Leadership Credibility: It Still Matters
One of the fundamental beliefs about leadership is that leadership is a relationship between those who aspire to lead and those who choose to follow. Leadership credibility is a vital attribute in determining if team members will follow someone. Over the past 30 years, there has been plenty of research that consistently shows that the attributes people seek in leaders they are willing to follow are: honesty, competence, inspiration and the ability to be forward-looking. When viewed on a larger scale, these four traits create a richer meaning as the foundation for leadership.
What Is Leadership Credibility?
“Credit” and “credibility” come from the same root word: credo, meaning “I trust or believe.” Credibility must be earned over time. Some leaders earn it sooner than others, based upon the quality of their relationships. Others must prove their worthiness to be deemed credible, perhaps based on previously broken promises, or a lack of honesty, inspiration, or competence. Ultimately, credibility is determined by those who surround a leader. A leader who lacks the crucial ingredients mentioned earlier is one people are less likely to follow.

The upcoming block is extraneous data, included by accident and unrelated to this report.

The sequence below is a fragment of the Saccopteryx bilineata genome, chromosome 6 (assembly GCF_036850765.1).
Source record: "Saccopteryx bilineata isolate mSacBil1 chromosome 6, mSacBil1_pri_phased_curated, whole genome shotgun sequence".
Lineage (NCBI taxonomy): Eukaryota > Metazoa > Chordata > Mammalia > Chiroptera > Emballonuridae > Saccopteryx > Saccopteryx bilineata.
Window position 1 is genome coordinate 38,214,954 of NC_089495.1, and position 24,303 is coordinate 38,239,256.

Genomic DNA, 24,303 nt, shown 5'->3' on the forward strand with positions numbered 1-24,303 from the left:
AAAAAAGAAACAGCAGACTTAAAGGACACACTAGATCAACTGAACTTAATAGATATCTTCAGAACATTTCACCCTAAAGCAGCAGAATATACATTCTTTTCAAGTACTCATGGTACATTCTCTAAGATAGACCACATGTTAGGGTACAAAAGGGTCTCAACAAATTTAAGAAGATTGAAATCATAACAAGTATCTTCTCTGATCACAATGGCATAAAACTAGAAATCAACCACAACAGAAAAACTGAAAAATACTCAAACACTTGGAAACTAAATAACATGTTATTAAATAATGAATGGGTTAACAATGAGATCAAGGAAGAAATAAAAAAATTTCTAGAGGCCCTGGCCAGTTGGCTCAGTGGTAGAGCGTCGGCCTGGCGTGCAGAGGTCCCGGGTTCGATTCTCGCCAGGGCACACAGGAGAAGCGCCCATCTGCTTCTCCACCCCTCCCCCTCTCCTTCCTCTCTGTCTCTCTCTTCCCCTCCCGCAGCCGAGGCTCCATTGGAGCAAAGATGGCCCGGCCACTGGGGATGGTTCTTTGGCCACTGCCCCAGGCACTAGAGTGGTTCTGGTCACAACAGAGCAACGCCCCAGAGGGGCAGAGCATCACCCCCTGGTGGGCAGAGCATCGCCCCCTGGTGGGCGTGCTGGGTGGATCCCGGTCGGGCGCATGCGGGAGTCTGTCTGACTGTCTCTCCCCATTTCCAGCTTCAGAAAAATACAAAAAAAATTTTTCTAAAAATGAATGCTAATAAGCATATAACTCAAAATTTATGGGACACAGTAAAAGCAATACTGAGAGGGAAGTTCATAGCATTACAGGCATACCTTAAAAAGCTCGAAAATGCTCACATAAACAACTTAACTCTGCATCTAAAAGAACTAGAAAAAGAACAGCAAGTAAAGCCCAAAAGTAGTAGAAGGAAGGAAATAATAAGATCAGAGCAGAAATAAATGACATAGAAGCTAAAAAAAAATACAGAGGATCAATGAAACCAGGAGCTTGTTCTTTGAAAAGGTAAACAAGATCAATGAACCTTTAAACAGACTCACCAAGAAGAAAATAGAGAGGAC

Leadership credibility comes when a leader possesses the ability to leave a long-lasting, positive impact on people’s lives. Consider whether you made an impact on others. Irwin Federman, venture capitalist and former CFO and CEO, spoke about leadership credibility when speaking to students at Santa Clara University:
“You don’t love someone because of who they are, you love them because of the way they make you feel. This axiom applies equally to a company setting. It may seem inappropriate to use words such as love and affection in relation to business. Conventional wisdom has it that management is not a popularity contest… I contend, however, that all things being equal, we will work harder and more effectively for people we like. And we will like them in direct proportion to how they make us feel.”
And just how does leadership credibility make people feel? Research shows 10 descriptors used most often to describe a credible leader are:
A final thought: put yourself in the shoes of those you lead. How many of them would use these descriptors when sharing how you make them feel? What can you do to increase the frequency of leaving people feeling this way as a result of your leadership?